I didn't think I was all that agitated, but then self-perception isn't everything. Sometimes what matters is how your kid perceives your level of worry.
* * * *
Long ago I gave my kids permission to tell me to stop if I start to rant. They do this. It helps. There are occasions when I get going and have a hard time stopping, but to have a kid comment, reasonably objectively, "Mom, you're ranting!" does tend to put a cork in it.
There are better ways to express frustration and anger than ranting. They're not easy to think of in the moment, but if someone points out what you're doing (and you don't want to be a ranter), you can usually hold it in until you think of a better way to handle your feelings.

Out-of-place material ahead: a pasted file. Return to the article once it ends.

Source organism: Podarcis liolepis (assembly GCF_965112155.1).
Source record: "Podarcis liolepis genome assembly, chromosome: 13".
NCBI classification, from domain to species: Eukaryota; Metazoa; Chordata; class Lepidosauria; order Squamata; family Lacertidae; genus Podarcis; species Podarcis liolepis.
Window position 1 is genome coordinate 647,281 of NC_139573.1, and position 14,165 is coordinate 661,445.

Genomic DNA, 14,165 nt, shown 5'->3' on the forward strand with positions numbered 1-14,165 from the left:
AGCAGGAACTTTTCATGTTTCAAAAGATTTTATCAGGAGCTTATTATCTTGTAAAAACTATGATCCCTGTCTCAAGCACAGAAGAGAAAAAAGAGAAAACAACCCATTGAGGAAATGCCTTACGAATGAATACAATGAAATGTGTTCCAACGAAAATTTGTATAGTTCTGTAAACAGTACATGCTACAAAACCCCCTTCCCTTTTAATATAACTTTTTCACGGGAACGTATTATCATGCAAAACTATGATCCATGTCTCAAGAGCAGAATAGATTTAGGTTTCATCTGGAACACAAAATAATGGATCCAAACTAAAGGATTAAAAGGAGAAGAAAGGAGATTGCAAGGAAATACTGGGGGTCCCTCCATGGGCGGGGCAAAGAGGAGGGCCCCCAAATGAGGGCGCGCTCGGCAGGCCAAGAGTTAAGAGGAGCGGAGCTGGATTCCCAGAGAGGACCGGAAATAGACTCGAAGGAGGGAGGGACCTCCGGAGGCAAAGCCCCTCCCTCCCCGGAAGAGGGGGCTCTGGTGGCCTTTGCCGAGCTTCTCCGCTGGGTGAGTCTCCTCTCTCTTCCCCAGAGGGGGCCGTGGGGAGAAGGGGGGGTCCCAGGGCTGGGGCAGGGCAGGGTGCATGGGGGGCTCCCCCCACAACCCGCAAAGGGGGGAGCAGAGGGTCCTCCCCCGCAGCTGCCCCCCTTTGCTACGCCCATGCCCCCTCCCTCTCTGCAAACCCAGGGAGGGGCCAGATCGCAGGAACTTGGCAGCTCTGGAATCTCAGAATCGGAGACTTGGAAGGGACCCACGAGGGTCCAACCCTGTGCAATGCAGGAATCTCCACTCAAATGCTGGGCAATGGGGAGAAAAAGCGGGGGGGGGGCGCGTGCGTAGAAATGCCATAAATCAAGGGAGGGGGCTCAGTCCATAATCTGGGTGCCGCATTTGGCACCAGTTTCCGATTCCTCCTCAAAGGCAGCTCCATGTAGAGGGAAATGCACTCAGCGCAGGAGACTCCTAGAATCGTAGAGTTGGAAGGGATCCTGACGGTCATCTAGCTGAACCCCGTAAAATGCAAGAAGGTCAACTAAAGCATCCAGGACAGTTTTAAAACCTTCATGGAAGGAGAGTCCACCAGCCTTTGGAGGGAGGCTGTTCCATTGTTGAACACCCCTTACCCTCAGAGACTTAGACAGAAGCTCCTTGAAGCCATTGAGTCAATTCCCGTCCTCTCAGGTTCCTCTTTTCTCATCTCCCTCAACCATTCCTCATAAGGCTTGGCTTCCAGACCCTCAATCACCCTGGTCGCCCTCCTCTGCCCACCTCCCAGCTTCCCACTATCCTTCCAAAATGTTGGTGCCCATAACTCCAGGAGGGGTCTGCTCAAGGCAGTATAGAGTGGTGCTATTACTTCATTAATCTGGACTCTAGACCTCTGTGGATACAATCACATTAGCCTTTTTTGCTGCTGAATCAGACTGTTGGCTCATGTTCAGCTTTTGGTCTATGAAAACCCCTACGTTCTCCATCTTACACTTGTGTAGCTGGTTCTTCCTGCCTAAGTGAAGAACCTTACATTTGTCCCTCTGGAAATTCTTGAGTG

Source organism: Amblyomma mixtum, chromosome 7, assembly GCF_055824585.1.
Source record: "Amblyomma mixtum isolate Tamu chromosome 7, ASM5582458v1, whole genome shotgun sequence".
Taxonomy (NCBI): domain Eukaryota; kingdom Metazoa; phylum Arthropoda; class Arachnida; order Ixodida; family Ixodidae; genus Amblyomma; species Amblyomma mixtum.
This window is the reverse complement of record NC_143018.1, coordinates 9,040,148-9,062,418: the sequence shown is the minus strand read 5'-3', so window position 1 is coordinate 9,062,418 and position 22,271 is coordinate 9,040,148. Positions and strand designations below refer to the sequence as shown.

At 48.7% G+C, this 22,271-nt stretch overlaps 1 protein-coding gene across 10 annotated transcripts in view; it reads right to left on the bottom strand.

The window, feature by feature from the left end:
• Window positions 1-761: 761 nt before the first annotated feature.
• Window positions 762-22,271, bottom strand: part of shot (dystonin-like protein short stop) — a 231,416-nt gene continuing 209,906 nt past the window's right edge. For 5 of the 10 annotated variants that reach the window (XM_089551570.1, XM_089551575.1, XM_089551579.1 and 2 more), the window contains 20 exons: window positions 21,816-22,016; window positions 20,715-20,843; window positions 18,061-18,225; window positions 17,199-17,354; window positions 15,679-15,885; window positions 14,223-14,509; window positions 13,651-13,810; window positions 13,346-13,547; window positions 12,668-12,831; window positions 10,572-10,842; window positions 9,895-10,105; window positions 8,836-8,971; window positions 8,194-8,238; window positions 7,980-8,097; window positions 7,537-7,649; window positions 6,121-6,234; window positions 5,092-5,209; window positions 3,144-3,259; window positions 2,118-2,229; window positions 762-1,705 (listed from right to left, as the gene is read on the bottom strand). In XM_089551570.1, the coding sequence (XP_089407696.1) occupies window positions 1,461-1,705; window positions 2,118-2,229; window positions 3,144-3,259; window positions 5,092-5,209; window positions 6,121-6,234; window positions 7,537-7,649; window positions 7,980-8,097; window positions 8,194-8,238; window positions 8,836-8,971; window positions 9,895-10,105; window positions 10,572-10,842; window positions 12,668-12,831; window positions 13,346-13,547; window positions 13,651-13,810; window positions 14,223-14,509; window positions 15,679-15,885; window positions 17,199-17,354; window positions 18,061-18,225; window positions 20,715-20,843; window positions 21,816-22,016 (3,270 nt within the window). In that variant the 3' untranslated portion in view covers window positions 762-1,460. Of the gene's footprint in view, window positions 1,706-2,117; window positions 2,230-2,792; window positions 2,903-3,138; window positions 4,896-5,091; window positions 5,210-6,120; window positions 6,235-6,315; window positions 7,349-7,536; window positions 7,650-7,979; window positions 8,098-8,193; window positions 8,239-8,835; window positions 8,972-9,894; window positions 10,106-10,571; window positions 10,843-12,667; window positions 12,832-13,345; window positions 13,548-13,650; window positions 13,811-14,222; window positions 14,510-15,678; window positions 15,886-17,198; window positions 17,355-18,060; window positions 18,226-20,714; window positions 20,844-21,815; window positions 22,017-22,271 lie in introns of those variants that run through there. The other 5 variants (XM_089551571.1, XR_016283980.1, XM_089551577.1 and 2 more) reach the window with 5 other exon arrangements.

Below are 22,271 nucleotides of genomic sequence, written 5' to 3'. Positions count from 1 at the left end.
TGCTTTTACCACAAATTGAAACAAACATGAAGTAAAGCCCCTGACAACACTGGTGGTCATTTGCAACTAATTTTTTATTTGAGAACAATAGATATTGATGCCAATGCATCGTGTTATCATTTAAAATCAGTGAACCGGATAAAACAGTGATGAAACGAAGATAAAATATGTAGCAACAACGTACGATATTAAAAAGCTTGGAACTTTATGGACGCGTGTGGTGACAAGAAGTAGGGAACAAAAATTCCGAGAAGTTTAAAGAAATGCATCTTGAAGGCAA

* * * *
I hate nagging. To my way of thinking, to nag is the same as to take on the role of being someone else's frontal lobe. I don't want that job. I want others to have their own, functional frontal lobes. I am willing to prompt my kids. I am willing to remind them once, maybe twice. I am willing to work with them to help them figure out how to remind themselves. But I get annoyed if I have to nag.
I would buy supplemental frontal lobes if they sold them, like external hard drives. Wouldn't that be awesome?